Last updated: 21 Mar 2023

In January 2018, Niloufar Bayani and eight other environmental conservationists working for the Persian Wildlife Heritage Foundation were imprisoned and subsequently sentenced to lengthy prison terms. At the time of her arrest, Niloufar had been working in Iran for only 6 months, to monitor the critically endangered Persian or Asiatic cheetah. She was sentenced to 10 years and 4 months in prison.

Every year Iranians around the world celebrate Nowruz. The Persian new year is a two-week festival that marks the start of spring and new beginnings. On Nowruz 2023, Niloufar Bayani and environmental conservationists imprisoned in Iran have been granted furlough and we hope for their full release.


Arrest and Detention of Scientists of the Persian Wildlife Heritage Foundation

Mid-January 2018, the co-founder of the Persian Wildlife Heritage Foundation (Miras Parsian), Morad Tahbaz, was arrested. On 24 and 25 January 2018, 8 other Iranian scientists of the Persian Wildlife Heritage Foundation were arrested and accused of espionage on the basis of their wildlife conservation activities, including monitoring and protecting the Asian cheetah, one of the most endangered large cat species in the world.

  • Kavous Seyed-Emami | Iranian-Canadian sociologist and PWHF’s co-founder | Died in detention on 8 February 2018
  • Taher Ghadirian
  • Sam Rajabi
  • Houman Jowkar
  • Niloufar Bayani
  • Sepideh Kashani
  • Amirhossein Khaleghi
  • Morad Tahbaz
  • Abdolreza Kouhpayeh

Human rights organizations, such as Amnesty International and Human Rights Watch, have denounced the unacceptable conditions of their detention.

Persian Wildlife Heritage Foundation (PWHF)

The Persian Wildlife Heritage Foundation was founded in 2008 and operated with the permission of the Iranian government. This Tehran-based organization was using camera traps to monitor species such as the Persian leopard, Asiatic cheetah, Asiatic black bear, and Laristan wild sheep.

PWHF enjoyed long-running relationships with UN agencies, international NGOs, and grassroots conservation groups.

Niloufar Bayani

At the time of her arrest, Niloufar had been working in Iran for only 6 months, to monitor the critically endangered Persian or Asiatic cheetah. Despite the lack of evidence against their case, Niloufar spent 8 months in isolation and 1,200 hours of interrogation before being sentenced in February 2020 to ten years.

This young Iranian was bringing international expertise. She studied at McGill University in Montreal and Columbia University in New York and worked in Geneva between 2012 and 2017, as a consultant for the UN Environment Programme (UNEP). She had notably joined the UN teams on the ground after Hurricane Matthew hit Haiti. She had returned to Iran to serve her country and advance its biodiversity conservation.

She dared, during her trial and in letters addressed to the Iranian authorities, to denounce the torture she suffered. Held in the section reserved for female political prisoners, along with the recently released Franco-Iranian researcher Fariba Adelkhah, she has continued her environmental research and studies, giving seminars on climate change to increase awareness amongst her peers inside Evin prison on climate issues.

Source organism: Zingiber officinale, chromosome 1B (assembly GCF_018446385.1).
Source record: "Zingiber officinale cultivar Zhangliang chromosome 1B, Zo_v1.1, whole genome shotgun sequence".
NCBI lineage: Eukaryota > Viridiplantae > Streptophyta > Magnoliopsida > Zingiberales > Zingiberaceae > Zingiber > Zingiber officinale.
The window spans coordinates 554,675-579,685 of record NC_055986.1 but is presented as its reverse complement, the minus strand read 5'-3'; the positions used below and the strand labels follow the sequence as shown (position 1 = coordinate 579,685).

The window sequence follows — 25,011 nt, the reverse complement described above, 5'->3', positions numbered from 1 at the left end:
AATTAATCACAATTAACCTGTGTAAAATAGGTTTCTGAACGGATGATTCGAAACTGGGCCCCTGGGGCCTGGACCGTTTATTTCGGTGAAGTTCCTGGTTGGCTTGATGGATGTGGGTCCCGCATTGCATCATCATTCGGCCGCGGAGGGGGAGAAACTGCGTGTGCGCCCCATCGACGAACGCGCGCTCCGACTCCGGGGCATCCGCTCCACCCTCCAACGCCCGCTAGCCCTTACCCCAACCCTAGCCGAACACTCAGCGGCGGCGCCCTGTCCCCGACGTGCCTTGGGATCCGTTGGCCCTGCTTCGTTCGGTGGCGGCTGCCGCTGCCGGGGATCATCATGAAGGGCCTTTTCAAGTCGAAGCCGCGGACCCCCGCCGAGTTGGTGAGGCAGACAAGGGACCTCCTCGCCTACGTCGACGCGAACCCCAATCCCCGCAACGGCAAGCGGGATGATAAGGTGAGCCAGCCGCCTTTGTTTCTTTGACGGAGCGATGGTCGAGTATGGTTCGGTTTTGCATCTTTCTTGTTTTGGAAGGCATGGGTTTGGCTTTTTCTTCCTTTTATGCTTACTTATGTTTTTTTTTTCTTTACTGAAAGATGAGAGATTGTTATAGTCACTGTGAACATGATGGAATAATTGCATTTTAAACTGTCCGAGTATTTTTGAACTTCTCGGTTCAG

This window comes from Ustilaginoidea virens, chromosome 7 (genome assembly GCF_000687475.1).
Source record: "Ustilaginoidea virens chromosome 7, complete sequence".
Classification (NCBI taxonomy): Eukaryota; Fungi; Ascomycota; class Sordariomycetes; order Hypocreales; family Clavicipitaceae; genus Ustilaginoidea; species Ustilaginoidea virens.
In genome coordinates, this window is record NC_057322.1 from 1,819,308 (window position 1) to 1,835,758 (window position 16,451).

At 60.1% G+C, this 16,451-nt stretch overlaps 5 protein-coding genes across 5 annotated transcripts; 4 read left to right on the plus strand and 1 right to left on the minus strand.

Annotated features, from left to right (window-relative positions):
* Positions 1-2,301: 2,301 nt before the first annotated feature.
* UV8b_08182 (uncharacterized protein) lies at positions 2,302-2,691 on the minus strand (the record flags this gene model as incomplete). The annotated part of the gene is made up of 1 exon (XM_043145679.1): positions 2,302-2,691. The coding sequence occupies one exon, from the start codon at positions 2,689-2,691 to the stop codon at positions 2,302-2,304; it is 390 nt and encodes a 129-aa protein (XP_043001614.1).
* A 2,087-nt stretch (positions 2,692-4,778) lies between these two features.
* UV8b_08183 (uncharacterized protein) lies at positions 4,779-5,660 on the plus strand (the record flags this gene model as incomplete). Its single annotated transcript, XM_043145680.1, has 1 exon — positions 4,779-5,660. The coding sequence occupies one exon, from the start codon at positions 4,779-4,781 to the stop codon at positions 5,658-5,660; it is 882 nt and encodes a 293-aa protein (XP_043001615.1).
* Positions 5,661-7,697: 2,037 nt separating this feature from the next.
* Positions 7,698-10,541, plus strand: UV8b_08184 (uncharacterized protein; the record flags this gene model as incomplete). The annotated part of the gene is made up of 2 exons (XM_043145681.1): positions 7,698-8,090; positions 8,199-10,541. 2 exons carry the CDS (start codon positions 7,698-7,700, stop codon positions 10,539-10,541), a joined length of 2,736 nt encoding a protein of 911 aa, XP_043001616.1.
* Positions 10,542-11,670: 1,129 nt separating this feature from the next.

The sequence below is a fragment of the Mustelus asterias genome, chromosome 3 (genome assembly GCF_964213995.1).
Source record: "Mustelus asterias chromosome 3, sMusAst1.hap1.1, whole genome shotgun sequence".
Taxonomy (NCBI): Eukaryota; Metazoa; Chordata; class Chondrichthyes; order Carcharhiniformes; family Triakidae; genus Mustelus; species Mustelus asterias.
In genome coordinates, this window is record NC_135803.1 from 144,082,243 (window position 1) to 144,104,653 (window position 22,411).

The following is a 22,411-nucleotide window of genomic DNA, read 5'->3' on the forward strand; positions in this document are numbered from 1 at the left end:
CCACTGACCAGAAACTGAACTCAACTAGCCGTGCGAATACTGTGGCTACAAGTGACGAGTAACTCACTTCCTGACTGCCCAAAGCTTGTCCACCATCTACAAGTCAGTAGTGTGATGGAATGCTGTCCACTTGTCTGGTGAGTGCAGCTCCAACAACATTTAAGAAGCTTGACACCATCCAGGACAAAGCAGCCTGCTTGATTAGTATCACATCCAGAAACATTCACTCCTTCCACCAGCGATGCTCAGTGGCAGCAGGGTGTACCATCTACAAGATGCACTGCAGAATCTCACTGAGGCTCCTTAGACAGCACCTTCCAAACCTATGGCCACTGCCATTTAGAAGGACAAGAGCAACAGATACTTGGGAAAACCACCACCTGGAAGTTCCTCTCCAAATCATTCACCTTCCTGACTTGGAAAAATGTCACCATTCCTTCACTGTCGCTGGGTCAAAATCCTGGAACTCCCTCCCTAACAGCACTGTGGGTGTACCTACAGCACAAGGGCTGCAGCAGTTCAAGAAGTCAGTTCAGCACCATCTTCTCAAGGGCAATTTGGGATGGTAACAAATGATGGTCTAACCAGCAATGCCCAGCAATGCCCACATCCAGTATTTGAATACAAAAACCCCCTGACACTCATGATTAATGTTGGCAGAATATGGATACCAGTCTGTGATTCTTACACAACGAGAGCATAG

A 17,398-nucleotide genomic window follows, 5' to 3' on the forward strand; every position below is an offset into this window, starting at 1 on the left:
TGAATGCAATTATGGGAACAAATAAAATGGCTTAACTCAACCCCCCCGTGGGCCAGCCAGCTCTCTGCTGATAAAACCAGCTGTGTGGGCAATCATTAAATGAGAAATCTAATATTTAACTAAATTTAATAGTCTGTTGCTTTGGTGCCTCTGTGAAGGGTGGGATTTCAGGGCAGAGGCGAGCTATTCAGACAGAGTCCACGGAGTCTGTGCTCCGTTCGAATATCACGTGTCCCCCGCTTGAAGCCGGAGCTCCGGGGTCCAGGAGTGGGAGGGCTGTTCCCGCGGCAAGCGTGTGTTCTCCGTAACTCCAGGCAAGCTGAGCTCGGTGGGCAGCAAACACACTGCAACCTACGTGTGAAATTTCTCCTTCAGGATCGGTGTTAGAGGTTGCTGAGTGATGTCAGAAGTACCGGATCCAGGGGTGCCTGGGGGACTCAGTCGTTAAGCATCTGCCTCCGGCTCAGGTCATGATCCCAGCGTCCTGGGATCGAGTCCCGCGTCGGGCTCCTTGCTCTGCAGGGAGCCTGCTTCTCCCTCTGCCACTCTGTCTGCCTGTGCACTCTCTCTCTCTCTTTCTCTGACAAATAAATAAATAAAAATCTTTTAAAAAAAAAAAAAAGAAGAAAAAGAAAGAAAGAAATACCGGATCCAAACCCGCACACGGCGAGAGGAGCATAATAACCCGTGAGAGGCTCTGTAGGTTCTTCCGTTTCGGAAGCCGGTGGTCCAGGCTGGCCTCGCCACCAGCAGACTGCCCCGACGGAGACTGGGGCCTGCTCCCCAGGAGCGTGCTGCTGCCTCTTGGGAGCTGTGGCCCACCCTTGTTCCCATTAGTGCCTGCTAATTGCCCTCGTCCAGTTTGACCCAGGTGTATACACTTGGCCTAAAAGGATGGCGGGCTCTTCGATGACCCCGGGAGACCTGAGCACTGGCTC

Niloufar recently established a climate seminar series aimed at increasing “climate literacy” and awareness on climate change issues in Iran. She conducted a survey within her ward and concluded that while many of her peers were aware of changing climatic and environmental conditions in Iran, few were fully aware of climate change issues and how it impacts on and links with the many social, environmental and political issues affecting Iran society. She has therefore started a series of climate seminars, where she has prepared briefing materials on posters and established focused groups within Evin prison to work and reflect further on the climate issue.

She also recently published an article in the Etemad News, on 1 February 2023, where she reflects on the impacts of the COVID pandemic and the importance of changing our destructive relationship with nature.

When Niloufar worked for UNEP in Geneva, from 2012 to 2017, she was based at the International Environment House. She regularly contributed to activities of the Geneva Environment Network and other institutions in Geneva and around the world, leaving an excellent impression on all those she interacted with.

Hope with Iranian Amnesty

In light of the mass pardons recently issued by Iranian authorities, there is opportunity to call for amnesty on Niloufar’s case and secure her release, and that of her fellow environmental conservationists detained in Iran.

Pressure is growing internationally and in Iran for these scientists to be included in it.

The world faces a triple planetary crisis and at this time we need everyone with the qualifications, experience and expertise, like Niloufar, to help protect this beautiful planet that we call home.
— David Boyd, UN Special Rapporteur on Human Rights and the Environment



  • E. Magda Price / The McGill Daily
  • Persian Wildlife Heritage Foundation